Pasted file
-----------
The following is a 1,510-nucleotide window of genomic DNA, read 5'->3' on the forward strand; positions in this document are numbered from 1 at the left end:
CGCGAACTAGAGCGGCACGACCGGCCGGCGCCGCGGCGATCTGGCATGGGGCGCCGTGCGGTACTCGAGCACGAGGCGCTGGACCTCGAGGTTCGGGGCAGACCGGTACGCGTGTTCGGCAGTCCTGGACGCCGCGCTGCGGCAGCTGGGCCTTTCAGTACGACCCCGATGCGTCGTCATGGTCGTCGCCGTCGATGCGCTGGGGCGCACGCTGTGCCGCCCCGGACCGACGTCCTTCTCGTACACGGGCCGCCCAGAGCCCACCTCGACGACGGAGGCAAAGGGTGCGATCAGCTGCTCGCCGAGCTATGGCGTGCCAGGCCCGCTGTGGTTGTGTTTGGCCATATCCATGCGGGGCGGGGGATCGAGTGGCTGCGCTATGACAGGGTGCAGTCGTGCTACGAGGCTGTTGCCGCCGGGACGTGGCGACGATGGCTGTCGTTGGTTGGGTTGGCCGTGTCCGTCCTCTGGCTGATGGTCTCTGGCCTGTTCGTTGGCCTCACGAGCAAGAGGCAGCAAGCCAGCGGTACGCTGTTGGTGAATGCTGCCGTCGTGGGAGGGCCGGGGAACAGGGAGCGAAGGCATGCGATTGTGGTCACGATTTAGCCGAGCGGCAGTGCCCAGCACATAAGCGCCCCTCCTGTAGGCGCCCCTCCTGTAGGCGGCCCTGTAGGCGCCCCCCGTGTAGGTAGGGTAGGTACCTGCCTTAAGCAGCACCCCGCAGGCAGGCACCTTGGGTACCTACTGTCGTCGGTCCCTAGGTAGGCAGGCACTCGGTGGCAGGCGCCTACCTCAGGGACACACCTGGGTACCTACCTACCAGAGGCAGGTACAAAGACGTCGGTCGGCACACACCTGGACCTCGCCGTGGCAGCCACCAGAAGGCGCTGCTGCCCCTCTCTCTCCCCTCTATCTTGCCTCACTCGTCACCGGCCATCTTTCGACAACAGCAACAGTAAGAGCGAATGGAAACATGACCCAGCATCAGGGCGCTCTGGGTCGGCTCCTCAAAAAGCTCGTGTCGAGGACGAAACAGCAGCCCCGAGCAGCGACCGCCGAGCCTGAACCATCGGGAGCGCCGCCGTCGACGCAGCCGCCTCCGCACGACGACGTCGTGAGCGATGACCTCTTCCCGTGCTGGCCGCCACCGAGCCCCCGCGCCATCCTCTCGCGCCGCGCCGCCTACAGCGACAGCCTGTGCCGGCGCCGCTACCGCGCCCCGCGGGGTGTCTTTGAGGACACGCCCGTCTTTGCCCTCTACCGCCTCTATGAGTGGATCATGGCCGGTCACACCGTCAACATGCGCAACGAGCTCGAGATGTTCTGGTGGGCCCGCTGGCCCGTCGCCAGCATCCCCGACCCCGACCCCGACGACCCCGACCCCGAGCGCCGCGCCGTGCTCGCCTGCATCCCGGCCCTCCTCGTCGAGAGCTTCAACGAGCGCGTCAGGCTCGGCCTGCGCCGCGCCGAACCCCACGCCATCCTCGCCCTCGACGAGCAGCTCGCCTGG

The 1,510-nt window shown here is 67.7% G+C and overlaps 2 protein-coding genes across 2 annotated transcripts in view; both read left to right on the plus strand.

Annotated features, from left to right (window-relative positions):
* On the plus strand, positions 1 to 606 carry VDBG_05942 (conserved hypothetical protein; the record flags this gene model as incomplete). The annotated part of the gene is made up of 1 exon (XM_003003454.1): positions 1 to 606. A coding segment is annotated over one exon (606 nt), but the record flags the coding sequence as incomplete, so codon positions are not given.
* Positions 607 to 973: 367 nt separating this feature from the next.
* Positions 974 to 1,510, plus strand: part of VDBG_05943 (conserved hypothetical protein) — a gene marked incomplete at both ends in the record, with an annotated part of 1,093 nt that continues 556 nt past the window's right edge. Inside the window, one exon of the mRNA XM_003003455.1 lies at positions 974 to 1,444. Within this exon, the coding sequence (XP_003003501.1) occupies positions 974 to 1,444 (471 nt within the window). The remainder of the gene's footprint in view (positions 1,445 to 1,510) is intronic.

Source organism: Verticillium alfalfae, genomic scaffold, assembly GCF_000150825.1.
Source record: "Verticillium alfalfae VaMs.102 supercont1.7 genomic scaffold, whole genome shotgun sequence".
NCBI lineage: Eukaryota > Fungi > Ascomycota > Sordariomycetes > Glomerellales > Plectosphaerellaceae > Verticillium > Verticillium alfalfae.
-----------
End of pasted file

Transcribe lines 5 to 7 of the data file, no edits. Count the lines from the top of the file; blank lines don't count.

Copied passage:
* On the plus strand, positions 1 to 606 carry VDBG_05942 (conserved hypothetical protein; the record flags this gene model as incomplete). The annotated part of the gene is made up of 1 exon (XM_003003454.1): positions 1 to 606. A coding segment is annotated over one exon (606 nt), but the record flags the coding sequence as incomplete, so codon positions are not given.
* Positions 607 to 973: 367 nt separating this feature from the next.
* Positions 974 to 1,510, plus strand: part of VDBG_05943 (conserved hypothetical protein) — a gene marked incomplete at both ends in the record, with an annotated part of 1,093 nt that continues 556 nt past the window's right edge. Inside the window, one exon of the mRNA XM_003003455.1 lies at positions 974 to 1,444. Within this exon, the coding sequence (XP_003003501.1) occupies positions 974 to 1,444 (471 nt within the window). The remainder of the gene's footprint in view (positions 1,445 to 1,510) is intronic.